One increasingly popular task of the Ivy League memoir is to dispel the myth that these institutions cultivate intellect. Instead, these books proclaim, these schools cultivate snobbery, cutting corners, and networking. Ross Douthat's 2005 memoir, Privilege: Harvard and the Education of the Ruling Class, proclaimed that classes were the easiest thing at Harvard. Getting into a finals club was the real challenge, one that required confidence, the right clothes, and effortlessness--not knowledge.

Walter Kirn's book on his schooling from Minnesota public schools to Princeton University, Lost in the Meritocracy: The Undereducation of an Overachiever, published on the eve of Kirn's 25th Reunion, is presented in the same myth-busting vein. His publishers have touted Kirn's Princeton as an "arena for...social climbing, ass-kissing, and recreational drug use."

Indeed, Kirn portrays himself as an outsider who landed at Princeton as a fish out of water. Nevermind the fact that his father went to Princeton, something that Kirn tries to brush off as irrelevant since his father never took pride in his Princetonian status. Kirn was a transfer student from Macalester College, and from his experience, it's easy to see why Princeton decided to stop accepting transfers. He was miserable as a sophomore living in Wilson College, "the ugliest cluster of buildings on the campus and the home to an inordinate number of glum-looking black and Jewish kids." Kirn, however, was roomed with some bona fide heirs and heiresses hailing from New York who would enjoy expensive champagne and nice furniture and then asked him to pay for it. Kirn eventually found his place as a member of Terrace Club, where "screwballs and misfits line up with plastic trays for veggie burgers and canned fruit salad."

But even with a social niche secured, Kirn's education was not. Though he took classes with such venerables as Dr. R--presumably Neil Rudenstine, whom he thanks in his acknowledgments--most of his coursework was an exercise in pretentiousness. "Boldness of execution was what scored points," Kirn says of papers. "With one of my professors, a snappy 'heuristic' usually did the trick. With another, the charm was a casual 'praxis.' Even when a poem or story fundamentally escape me, I found that I could save face with terminology, as when I referred to T.S. Eliot's The Waste Land as 'semiotically unstable.' By this I meant 'hard.'"

Though filled with snappy sentences, Kirn's characterization of Princeton is neither new nor wholly accurate. Like other college-memoir authors, he resorts to sweeping generalizations. According to Kirn, there are four major types of people at Princeton: "Those Who'd Been on Sailboats," or New England prepsters; "Those Who Strove to Serve Mankind," Woodrow Wilson School students who possess a certainty rare amongst 20 year olds; "Those Who Never Raised Their Eyes," the equivalent of computer science majors who play World of Warcraft all the time; and "Those Who Pursued Disintegration Fully," recreational drug users who then turn into five year seniors.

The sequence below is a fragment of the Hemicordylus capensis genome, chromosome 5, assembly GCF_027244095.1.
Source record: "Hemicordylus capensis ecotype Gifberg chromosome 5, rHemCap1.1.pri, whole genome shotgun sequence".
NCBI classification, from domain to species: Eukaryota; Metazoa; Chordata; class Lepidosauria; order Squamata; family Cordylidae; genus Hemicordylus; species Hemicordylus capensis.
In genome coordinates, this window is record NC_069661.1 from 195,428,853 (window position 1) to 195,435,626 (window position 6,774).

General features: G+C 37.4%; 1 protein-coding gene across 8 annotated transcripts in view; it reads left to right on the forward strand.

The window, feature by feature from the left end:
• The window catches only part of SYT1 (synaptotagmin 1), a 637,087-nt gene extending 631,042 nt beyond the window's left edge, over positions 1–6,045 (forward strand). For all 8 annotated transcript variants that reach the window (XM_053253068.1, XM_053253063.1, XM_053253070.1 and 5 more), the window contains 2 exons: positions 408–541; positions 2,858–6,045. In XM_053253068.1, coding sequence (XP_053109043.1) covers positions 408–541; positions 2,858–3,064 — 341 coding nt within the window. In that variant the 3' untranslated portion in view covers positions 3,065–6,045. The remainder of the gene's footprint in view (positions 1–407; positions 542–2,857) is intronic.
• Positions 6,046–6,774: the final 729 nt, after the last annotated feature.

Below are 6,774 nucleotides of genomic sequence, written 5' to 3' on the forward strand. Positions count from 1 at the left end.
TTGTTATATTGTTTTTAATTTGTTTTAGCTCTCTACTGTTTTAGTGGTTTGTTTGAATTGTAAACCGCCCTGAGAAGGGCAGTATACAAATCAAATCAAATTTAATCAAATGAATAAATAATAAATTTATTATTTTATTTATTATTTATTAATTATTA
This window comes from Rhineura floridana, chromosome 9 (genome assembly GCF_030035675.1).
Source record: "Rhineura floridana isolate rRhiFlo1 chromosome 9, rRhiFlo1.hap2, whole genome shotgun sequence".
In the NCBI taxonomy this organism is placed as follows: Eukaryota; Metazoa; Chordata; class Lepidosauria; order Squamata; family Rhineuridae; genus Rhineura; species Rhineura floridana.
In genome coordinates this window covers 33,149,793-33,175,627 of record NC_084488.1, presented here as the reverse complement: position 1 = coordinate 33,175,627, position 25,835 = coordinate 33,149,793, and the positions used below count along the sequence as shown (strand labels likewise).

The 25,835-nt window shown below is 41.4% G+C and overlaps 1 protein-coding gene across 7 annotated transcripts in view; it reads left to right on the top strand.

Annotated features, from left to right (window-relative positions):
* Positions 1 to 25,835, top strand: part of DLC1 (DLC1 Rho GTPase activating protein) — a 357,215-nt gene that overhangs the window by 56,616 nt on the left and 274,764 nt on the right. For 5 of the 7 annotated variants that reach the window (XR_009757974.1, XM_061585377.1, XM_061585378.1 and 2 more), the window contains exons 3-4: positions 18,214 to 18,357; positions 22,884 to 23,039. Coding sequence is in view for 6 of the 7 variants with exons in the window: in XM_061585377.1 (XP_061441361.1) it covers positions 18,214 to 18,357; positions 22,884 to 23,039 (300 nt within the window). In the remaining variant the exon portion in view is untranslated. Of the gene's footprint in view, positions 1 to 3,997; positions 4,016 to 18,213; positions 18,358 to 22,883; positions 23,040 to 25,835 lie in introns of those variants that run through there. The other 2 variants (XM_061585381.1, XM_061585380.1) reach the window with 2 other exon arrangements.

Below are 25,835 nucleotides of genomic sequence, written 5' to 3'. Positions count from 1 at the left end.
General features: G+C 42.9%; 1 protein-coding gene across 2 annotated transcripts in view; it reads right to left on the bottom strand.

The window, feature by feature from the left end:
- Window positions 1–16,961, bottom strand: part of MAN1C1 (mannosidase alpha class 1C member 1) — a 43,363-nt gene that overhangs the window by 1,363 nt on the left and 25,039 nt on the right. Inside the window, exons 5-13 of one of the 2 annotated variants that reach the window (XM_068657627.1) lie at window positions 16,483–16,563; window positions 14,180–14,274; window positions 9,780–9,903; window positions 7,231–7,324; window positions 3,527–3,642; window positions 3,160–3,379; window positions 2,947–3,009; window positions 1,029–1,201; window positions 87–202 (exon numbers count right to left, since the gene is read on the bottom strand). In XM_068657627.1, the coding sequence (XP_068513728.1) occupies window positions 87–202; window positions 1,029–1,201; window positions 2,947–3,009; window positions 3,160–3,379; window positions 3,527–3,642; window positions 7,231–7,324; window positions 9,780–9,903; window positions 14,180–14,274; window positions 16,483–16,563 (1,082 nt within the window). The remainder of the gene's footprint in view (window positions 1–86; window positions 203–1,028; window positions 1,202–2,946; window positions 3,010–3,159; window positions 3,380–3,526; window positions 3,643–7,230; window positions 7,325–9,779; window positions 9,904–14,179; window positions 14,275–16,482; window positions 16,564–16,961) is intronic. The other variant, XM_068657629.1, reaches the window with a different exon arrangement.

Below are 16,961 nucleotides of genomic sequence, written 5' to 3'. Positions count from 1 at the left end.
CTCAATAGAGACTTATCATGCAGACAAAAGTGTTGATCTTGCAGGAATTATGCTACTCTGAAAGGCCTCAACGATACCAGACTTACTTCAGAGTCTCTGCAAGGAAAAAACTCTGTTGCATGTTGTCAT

Yes, Kirn is writing about an older Princeton, but even then, could its students really be reduced to such stereotypes? Where were the minorities, the actual intellectuals, and the people on financial aid? Kirn would gladly place them all into a fifth category of "misfits." But even Kirn's acquaintances were more three-dimensional than his broad categories. His friend/girlfriend Nina was some what of an artiste who had a masochistic view of feminism. She was clearly wealthier than Kirn, but he never explores the dynamics of that relationship.

At the same time, Kirn's unique anecdotes are a little too special. Kirn's was by no means a "typical" Princeton experience--if such even exists. He was a transfer student at a time when the University admitted 20 a year. Parents don't need to worry that when they send their kids to Princeton, they'll end up doing coke in an Upper West Side apartment while trying not to disturb Truman Capote, the eccentric upstairs neighbor.

Even if the book fails to illuminate any new insights about Princeton, Kirn does shed light on a failure of the American education system as a whole through his account of his pre-Princeton education. In our current "meritocracy," what passes as merit-worthy are a series of high scores on standardized tests, the ability to win spelling competitions in elementary school, knowing how to get A's playing to a teachers' interests, and winning poetry contests by artfully mimicking others. Above all, the meritocracy awards the ability trick others into believing in you. Kirn uses this skill throughout his book. Though filled with many entertaining anecdotes, the book ultimately does not grapple the larger questions. Kirn doesn't question where his ambition came from, or why it's inherently dangerous for a meritocracy to base itself on percentiles and SAT scores.

Perhaps Kirn is avoiding these questions because he doesn't want to know the answers. After all, he is a product of the meritocracy. He did well on his SAT's, went to an elite university, and is now a successful writer. Kirn, like any self-respecting Princeton alumnus, would hate to think that his success was based on a game who's rules were in his favor.


Tuesday, June 2, 2009


If you haven't seen it on the University's main site, swine flu has landed. Thank goodness most of us are off campus already. Let's just hope it doesn't come back this Fall.

The Prince is in the process of breaking the news.

Have a happy & healthy summer, wherever you are.